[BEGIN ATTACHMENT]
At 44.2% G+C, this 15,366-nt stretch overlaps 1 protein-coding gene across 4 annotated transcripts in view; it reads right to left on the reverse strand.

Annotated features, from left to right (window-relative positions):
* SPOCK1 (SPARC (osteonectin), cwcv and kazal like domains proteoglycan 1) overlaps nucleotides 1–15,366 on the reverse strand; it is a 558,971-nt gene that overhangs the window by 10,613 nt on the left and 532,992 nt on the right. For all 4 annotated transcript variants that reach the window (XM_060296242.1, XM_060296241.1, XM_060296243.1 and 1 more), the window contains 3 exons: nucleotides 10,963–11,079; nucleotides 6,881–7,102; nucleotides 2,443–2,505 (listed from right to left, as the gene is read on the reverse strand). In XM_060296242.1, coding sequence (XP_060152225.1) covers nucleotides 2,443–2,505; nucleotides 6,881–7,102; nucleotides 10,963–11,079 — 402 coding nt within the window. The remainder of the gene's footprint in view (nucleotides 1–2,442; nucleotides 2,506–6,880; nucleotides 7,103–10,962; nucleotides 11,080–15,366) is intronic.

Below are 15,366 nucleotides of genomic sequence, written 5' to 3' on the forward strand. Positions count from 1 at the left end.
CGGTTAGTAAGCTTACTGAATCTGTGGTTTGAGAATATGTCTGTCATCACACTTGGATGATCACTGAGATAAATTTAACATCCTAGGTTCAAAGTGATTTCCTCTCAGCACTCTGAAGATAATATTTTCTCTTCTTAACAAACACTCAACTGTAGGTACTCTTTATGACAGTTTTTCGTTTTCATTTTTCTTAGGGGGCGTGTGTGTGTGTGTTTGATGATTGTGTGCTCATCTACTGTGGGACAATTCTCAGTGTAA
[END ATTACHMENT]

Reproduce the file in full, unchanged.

At 44.2% G+C, this 15,366-nt stretch overlaps 1 protein-coding gene across 4 annotated transcripts in view; it reads right to left on the reverse strand.

Annotated features, from left to right (window-relative positions):
* SPOCK1 (SPARC (osteonectin), cwcv and kazal like domains proteoglycan 1) overlaps nucleotides 1–15,366 on the reverse strand; it is a 558,971-nt gene that overhangs the window by 10,613 nt on the left and 532,992 nt on the right. For all 4 annotated transcript variants that reach the window (XM_060296242.1, XM_060296241.1, XM_060296243.1 and 1 more), the window contains 3 exons: nucleotides 10,963–11,079; nucleotides 6,881–7,102; nucleotides 2,443–2,505 (listed from right to left, as the gene is read on the reverse strand). In XM_060296242.1, coding sequence (XP_060152225.1) covers nucleotides 2,443–2,505; nucleotides 6,881–7,102; nucleotides 10,963–11,079 — 402 coding nt within the window. The remainder of the gene's footprint in view (nucleotides 1–2,442; nucleotides 2,506–6,880; nucleotides 7,103–10,962; nucleotides 11,080–15,366) is intronic.

Below are 15,366 nucleotides of genomic sequence, written 5' to 3' on the forward strand. Positions count from 1 at the left end.
CGGTTAGTAAGCTTACTGAATCTGTGGTTTGAGAATATGTCTGTCATCACACTTGGATGATCACTGAGATAAATTTAACATCCTAGGTTCAAAGTGATTTCCTCTCAGCACTCTGAAGATAATATTTTCTCTTCTTAACAAACACTCAACTGTAGGTACTCTTTATGACAGTTTTTCGTTTTCATTTTTCTTAGGGGGCGTGTGTGTGTGTGTTTGATGATTGTGTGCTCATCTACTGTGGGACAATTCTCAGTGTAA